For Nissan and Renault, the Daimler deal — more limited than their existing alliance, with cross-holdings ranging from 1.6 percent to 3.1 percent — will help them pump up the long-struggling Infiniti brand, an after-thought in the global luxury market, expand the line-up at Renault, and provide access to some of Mercedes’ vaunted powertrain technology.

The German maker will, first and perhaps most importantly, get some help saving the steadily weakening Smart car brand. Renault will take lead in developing a new version of the aging smart fortwo, while also working up a 4-seater likely to be dubbed the forfour. Both will be useful in Europe and essential in the U.S., where Smart has been spiraling downward after a brief period of success when U.S. fuel prices were nudging $4 a gallon.

Mercedes will get some of the various Nissan-Renault powertrains, with their emphasis on fuel-efficiency. And still other projects, Zetsche hinted, are under study — possibly including the sharing of assembly plants in the U.S. and other parts of the world.  And that’s the big difference, he responded, when asked why Daimler would risk another corporate nuptial.

"After nine years in Detroit we had less on our hands compared to what we have at the start" of the new alliance, he explained, adding that with Renault-Nissan, "Our skills complement each other very well.”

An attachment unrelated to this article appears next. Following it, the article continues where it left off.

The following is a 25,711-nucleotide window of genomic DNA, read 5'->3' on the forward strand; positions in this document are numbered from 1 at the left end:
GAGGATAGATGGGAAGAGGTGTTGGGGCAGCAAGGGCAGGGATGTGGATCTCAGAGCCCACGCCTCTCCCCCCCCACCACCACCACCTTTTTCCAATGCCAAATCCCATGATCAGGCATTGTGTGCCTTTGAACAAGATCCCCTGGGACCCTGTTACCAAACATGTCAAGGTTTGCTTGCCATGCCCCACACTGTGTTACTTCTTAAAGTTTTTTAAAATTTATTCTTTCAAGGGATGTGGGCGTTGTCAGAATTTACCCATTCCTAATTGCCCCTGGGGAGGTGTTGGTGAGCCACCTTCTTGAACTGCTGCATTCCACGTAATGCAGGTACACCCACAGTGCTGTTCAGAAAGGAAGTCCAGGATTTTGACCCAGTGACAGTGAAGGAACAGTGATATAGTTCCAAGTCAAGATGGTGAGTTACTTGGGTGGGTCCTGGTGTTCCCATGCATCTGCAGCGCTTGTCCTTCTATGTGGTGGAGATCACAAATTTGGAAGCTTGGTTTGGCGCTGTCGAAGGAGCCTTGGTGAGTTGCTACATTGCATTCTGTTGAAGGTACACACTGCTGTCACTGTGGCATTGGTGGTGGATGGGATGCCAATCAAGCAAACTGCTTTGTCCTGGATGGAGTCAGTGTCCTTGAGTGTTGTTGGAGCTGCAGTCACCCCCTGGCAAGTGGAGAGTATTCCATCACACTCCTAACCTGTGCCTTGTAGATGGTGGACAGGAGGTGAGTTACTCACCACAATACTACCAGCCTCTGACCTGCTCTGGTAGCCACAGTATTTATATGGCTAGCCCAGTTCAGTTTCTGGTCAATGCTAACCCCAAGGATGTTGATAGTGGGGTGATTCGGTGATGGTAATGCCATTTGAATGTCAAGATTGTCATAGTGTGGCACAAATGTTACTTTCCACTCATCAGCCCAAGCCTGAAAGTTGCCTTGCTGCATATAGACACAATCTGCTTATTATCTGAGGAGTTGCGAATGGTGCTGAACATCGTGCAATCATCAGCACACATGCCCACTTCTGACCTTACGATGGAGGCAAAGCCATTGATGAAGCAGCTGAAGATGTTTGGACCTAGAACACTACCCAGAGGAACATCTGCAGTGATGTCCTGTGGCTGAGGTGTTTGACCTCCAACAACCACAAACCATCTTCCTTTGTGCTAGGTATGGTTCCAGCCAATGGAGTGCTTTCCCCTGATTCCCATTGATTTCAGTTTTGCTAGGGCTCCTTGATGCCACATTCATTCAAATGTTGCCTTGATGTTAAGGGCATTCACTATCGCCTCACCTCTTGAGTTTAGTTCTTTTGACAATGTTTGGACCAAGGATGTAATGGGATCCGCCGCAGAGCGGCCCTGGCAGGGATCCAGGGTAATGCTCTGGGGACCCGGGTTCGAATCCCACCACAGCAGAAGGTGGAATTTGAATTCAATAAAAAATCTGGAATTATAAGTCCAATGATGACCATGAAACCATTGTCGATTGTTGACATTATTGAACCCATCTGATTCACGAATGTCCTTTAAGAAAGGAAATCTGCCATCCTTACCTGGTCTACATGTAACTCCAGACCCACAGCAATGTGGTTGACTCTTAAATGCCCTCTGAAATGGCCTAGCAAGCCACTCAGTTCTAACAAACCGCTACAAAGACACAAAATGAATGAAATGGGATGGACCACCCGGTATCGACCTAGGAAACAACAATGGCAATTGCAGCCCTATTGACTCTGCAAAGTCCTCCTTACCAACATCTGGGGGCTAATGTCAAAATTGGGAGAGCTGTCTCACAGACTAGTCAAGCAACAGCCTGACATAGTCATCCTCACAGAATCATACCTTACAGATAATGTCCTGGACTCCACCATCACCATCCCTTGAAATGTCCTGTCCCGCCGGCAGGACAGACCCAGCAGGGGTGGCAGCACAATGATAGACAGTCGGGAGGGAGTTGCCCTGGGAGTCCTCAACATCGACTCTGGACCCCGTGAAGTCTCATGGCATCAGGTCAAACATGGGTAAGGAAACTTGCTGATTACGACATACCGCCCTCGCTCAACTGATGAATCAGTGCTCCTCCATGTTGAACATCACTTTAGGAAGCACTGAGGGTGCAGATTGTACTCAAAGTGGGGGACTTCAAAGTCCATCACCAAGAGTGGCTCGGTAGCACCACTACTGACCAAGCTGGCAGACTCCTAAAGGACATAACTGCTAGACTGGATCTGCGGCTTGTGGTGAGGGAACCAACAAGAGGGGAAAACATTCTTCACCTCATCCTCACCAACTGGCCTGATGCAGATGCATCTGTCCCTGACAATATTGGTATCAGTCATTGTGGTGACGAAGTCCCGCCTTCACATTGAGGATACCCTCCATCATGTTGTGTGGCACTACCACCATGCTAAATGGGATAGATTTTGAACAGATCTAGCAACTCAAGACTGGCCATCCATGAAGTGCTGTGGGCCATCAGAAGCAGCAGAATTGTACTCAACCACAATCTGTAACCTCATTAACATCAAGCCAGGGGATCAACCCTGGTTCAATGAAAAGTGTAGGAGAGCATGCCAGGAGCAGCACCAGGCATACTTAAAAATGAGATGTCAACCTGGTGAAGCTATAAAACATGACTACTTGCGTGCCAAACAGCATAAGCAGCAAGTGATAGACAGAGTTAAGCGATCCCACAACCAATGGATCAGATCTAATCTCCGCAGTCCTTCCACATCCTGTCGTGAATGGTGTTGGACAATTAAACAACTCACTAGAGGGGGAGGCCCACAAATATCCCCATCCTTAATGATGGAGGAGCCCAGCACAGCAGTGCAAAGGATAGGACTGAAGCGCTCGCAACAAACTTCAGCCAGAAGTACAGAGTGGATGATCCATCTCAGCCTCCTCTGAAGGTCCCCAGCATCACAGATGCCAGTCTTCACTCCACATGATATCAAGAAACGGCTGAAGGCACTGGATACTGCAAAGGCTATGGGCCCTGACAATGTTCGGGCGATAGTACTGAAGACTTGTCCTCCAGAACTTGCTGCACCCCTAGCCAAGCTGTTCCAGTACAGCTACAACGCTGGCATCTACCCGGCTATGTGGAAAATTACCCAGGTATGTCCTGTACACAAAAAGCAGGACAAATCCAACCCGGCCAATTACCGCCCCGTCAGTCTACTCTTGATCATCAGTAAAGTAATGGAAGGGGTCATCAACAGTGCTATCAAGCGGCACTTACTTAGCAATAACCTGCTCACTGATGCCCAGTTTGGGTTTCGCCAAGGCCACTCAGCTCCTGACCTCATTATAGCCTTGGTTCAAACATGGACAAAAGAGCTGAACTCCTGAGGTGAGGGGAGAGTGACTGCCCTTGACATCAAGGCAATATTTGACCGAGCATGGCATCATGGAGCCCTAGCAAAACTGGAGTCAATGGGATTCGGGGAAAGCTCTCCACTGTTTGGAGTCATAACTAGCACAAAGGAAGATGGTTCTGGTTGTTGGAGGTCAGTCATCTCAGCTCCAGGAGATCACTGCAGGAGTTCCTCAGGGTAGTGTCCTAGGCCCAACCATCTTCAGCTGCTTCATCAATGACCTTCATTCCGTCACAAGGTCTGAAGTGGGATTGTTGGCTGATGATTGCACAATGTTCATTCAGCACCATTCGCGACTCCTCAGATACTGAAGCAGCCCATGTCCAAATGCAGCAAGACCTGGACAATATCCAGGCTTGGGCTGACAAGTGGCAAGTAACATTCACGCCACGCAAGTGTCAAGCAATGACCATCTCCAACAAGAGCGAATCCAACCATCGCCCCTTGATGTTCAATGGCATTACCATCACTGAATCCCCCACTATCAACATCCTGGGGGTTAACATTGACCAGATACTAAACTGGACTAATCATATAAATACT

Collectively, the new partners will achieve the sort of volumes that only a few other automotive manufacturers can claim, notably Toyota, Volkswagen and GM. That should help drive down parts costs and make it easier to absorb the punishing expenses involved with developing battery cars and the other technologies required to compete in the years ahead.

Gaetan Toulemonde, auto analyst with Deutsche Bank, generally agrees, declaring the new partnership, “Overall, a good deal which could be the beginning of potentially a much bigger alliance.”  The biggest worry, cautioned Toulemonde, is Renault’s controlling stakeholder, the French government, which has had a history of meddling in corporate strategy. “We just hope (it) will not intervene,” Toulemonde added.

There are, of course, other issues that raise flags for industry observers. There is the potential for some serious cultural clashes at the national and corporate levels. And one can’t ignore the powerful egos of the two CEOs. There’s also the poor track record on the Daimler side, though insiders say the company has taken significant steps to avoid a repeat of its previous, failed marriage.

Despite all their optimism, the new partners are exhibiting a bit more caution than they did in years past. While the new stock cross-holdings “show we are serious,” according to Zetsche, their relative size suggests that if this were indeed a romance, the partners are starting out sharing quarters rather than actually walking down the aisle. 

If things don’t work out as planned — and industry analysts note that the vast majority of automotive partnerships ultimately fail or fade away — it will be easier to say adieu, sayonara and auf Wiedersehn.  If, on the other hand, things work out better than expected, there could be the opportunity for an even deeper alliance going forward.